BG updates and palette updates could be run by one system. You may not want to update the entire palette each time, but only 1 or 3 bytes. Which makes hardcoding $3f00 in not great.

Anyway, something like...(fill buffer with)
# of bytes
PPU Address
Data
# of bytes
PPU Address
Data
Etc, until # of bytes is zero, exit

And, I moved my frame counter outside the NMI, because I was timing enemy movements through it, but when I hit "pause" it would continue to tick upward, causing odd enemy movements if pause was repeatedly hit.

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PostPosted: Tue Jan 24, 2017 9:51 am 
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Pokun wrote:
The draw flag prevents OAM and VRAM updates to happen during lag frames when the OAM and VRAM buffers aren't completly filled yet

But you're setting the flag at the beginning of the frame, when no processing has been done yet? I don't get it.

Quote:
but it doesn't prevent PPU setting ($2000/$2001) updates or scroll updates. I'm not sure if it should?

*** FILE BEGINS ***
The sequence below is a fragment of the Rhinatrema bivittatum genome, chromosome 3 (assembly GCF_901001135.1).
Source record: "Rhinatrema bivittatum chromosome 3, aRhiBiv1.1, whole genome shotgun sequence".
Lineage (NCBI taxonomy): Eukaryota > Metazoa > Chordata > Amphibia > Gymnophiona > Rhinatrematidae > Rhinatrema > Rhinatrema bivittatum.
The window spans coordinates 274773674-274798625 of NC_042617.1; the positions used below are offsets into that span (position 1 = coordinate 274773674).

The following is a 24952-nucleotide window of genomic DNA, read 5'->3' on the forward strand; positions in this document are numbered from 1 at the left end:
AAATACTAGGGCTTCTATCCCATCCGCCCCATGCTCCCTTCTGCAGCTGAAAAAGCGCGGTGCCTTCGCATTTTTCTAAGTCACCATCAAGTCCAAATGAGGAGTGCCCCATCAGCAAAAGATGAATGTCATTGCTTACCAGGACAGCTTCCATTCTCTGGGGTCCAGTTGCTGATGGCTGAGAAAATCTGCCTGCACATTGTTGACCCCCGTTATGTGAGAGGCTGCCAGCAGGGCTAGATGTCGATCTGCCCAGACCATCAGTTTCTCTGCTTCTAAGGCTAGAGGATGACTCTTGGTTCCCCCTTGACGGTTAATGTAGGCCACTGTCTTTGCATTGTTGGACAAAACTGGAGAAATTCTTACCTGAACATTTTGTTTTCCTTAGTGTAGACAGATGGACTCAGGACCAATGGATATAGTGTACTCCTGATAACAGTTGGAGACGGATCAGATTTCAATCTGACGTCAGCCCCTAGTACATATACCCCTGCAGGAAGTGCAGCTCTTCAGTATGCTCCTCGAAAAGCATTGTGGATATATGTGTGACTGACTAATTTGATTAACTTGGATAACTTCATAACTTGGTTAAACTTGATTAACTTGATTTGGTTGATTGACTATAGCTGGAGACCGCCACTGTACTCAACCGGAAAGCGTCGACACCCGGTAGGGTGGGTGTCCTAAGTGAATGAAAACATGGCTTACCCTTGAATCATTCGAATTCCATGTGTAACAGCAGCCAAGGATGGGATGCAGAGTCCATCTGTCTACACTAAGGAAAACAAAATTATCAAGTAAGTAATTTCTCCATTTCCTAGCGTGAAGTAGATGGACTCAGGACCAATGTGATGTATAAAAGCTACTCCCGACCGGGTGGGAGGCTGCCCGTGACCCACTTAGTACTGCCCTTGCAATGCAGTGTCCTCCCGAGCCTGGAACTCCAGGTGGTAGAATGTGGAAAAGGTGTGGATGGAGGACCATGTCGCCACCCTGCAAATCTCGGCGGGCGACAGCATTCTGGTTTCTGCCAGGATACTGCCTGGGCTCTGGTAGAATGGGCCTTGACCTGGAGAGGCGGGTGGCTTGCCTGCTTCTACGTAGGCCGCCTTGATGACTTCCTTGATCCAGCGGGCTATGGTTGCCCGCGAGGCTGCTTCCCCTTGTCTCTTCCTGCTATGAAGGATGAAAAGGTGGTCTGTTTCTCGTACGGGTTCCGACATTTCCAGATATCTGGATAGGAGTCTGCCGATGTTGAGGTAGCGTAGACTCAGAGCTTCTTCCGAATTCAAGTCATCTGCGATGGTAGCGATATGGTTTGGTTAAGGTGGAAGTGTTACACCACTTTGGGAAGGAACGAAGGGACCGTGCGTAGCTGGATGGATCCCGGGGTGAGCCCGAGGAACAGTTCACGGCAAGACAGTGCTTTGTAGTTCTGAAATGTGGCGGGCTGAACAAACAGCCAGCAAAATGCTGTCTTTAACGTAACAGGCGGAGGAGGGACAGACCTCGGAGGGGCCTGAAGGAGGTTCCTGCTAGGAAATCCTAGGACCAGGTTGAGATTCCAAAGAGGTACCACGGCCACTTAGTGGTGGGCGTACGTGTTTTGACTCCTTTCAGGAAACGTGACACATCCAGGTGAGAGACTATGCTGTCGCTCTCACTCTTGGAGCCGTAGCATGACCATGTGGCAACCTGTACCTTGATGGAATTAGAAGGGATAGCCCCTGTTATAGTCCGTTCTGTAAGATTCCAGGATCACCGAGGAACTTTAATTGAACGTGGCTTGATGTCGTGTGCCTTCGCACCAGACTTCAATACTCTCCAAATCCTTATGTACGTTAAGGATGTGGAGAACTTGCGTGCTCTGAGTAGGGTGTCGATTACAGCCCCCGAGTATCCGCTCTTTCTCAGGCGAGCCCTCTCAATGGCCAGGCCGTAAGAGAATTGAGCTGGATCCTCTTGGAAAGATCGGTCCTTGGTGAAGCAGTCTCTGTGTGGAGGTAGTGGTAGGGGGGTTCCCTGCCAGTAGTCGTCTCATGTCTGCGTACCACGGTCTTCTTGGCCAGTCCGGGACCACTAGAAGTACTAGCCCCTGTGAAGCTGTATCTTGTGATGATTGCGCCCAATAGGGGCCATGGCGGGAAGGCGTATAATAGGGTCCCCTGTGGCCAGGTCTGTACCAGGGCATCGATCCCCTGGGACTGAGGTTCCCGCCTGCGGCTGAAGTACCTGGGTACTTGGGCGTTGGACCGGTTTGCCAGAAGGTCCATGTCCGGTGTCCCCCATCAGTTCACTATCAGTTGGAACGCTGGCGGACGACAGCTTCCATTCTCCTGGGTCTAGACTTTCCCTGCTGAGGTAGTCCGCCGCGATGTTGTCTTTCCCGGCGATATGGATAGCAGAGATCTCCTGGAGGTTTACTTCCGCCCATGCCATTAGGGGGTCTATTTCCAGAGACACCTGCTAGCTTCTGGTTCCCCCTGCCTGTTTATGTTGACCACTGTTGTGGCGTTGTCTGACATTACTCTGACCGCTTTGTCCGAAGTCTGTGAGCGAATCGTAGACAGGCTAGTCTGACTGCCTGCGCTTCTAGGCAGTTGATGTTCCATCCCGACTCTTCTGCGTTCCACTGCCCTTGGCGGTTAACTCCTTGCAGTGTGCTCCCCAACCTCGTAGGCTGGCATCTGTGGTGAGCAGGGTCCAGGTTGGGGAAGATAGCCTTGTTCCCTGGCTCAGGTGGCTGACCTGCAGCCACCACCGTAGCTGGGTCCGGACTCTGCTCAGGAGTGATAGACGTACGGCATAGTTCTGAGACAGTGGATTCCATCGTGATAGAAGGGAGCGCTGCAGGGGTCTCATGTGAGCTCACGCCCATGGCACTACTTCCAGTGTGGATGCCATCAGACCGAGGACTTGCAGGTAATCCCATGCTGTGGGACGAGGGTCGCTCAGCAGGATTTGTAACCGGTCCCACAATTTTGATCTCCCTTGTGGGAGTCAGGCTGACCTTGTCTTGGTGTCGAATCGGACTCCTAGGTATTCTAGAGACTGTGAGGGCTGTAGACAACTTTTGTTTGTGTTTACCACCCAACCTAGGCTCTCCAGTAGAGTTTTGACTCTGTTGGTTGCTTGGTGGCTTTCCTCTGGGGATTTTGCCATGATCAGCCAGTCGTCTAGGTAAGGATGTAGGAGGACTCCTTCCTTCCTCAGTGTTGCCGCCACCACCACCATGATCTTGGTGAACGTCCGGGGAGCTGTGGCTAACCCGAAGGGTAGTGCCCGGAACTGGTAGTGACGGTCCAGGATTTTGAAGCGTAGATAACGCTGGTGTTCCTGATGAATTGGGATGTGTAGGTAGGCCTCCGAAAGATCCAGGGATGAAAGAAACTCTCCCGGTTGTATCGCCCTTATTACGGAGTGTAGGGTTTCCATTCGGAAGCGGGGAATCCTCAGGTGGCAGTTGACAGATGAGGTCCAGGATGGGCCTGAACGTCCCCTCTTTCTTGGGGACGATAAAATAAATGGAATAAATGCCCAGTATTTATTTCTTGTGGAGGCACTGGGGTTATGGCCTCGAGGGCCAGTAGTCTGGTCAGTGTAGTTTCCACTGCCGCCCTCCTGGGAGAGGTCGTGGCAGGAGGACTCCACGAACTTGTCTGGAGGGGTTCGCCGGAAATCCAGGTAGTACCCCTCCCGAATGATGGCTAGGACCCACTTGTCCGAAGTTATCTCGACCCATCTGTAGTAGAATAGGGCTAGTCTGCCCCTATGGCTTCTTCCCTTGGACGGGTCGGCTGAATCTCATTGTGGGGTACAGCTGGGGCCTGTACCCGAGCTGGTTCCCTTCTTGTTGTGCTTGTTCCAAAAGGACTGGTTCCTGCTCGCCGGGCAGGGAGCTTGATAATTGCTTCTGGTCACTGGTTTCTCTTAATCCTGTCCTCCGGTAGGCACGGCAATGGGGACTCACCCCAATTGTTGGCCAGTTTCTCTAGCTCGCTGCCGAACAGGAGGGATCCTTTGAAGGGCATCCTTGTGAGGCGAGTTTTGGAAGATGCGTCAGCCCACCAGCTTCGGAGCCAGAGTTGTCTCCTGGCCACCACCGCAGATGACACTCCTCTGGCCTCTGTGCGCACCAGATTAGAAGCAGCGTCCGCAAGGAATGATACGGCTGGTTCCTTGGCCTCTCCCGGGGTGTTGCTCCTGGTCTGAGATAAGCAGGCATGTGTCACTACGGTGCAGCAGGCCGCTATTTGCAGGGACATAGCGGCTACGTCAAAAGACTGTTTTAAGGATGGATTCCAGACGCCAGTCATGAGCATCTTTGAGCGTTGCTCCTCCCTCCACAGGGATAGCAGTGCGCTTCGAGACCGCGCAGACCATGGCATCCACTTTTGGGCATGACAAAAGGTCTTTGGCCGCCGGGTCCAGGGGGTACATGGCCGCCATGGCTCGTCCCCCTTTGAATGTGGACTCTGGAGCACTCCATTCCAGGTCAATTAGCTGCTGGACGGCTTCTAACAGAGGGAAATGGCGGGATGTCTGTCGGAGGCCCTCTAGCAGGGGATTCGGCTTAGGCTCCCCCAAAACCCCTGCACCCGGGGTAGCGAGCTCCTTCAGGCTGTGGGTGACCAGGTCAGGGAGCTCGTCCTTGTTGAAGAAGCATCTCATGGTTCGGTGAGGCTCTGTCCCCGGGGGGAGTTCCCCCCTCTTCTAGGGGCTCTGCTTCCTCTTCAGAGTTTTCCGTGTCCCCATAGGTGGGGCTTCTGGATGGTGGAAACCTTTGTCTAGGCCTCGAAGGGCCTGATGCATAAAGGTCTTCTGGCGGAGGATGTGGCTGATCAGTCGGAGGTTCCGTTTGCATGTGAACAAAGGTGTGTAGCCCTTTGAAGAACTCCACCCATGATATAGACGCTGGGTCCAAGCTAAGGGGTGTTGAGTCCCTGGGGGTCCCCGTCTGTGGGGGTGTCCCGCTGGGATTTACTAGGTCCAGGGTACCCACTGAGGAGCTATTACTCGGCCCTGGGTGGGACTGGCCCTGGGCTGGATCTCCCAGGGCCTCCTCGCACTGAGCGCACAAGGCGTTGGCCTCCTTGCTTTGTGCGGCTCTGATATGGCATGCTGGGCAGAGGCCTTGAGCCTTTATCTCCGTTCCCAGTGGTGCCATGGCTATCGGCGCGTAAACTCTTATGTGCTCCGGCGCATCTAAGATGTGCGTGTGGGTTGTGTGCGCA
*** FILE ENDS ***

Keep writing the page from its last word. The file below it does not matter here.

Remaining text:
In a game that scrolls, the camera is an object that has to be updated like any other, and if the NMI happens before the frame's finished processing, you might have an inconsistent camera state (absolute or relative to other elements), and using those scroll values might result in glitches (or possibly even crashes if it causes a sprite 0 hit to be missed due to unsynchronized scroll and OAM updates). If you don't have raster effects, you can get away with not changing the scroll at all during lag frames because last frame's values will be used automatically by the PPU, but if you have a status bar or anything that needs to be updated every frame, you should double buffer the raster effects' parameters and update a "hidden" copy, and only when the frame has finished processing you "commit" the buffered values. And to be perfectly safe, the commit should happen in the NMI, so that it can't be interrupted by an NMI that'd end up using partially updated raster effects.